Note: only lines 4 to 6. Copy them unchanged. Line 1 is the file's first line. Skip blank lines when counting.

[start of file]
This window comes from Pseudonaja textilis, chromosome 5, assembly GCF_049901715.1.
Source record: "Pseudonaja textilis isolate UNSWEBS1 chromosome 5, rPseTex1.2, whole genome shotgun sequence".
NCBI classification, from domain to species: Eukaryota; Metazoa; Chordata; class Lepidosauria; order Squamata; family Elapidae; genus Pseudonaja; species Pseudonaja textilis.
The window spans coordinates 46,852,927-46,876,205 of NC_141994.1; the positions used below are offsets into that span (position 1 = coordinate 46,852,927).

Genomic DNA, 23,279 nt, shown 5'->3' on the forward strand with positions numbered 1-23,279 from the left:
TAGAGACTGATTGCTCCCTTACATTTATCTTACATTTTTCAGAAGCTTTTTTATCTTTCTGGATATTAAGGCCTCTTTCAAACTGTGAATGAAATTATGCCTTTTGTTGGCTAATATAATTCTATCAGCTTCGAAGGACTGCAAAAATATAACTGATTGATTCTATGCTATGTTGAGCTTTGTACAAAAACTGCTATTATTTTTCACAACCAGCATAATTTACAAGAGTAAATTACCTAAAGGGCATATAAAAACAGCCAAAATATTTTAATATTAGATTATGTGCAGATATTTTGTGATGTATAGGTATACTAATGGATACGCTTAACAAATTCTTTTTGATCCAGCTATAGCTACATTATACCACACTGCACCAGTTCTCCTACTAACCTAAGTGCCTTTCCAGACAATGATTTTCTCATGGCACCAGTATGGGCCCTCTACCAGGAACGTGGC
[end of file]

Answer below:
The window spans coordinates 46,852,927-46,876,205 of NC_141994.1; the positions used below are offsets into that span (position 1 = coordinate 46,852,927).

Genomic DNA, 23,279 nt, shown 5'->3' on the forward strand with positions numbered 1-23,279 from the left:
TAGAGACTGATTGCTCCCTTACATTTATCTTACATTTTTCAGAAGCTTTTTTATCTTTCTGGATATTAAGGCCTCTTTCAAACTGTGAATGAAATTATGCCTTTTGTTGGCTAATATAATTCTATCAGCTTCGAAGGACTGCAAAAATATAACTGATTGATTCTATGCTATGTTGAGCTTTGTACAAAAACTGCTATTATTTTTCACAACCAGCATAATTTACAAGAGTAAATTACCTAAAGGGCATATAAAAACAGCCAAAATATTTTAATATTAGATTATGTGCAGATATTTTGTGATGTATAGGTATACTAATGGATACGCTTAACAAATTCTTTTTGATCCAGCTATAGCTACATTATACCACACTGCACCAGTTCTCCTACTAACCTAAGTGCCTTTCCAGACAATGATTTTCTCATGGCACCAGTATGGGCCCTCTACCAGGAACGTGGC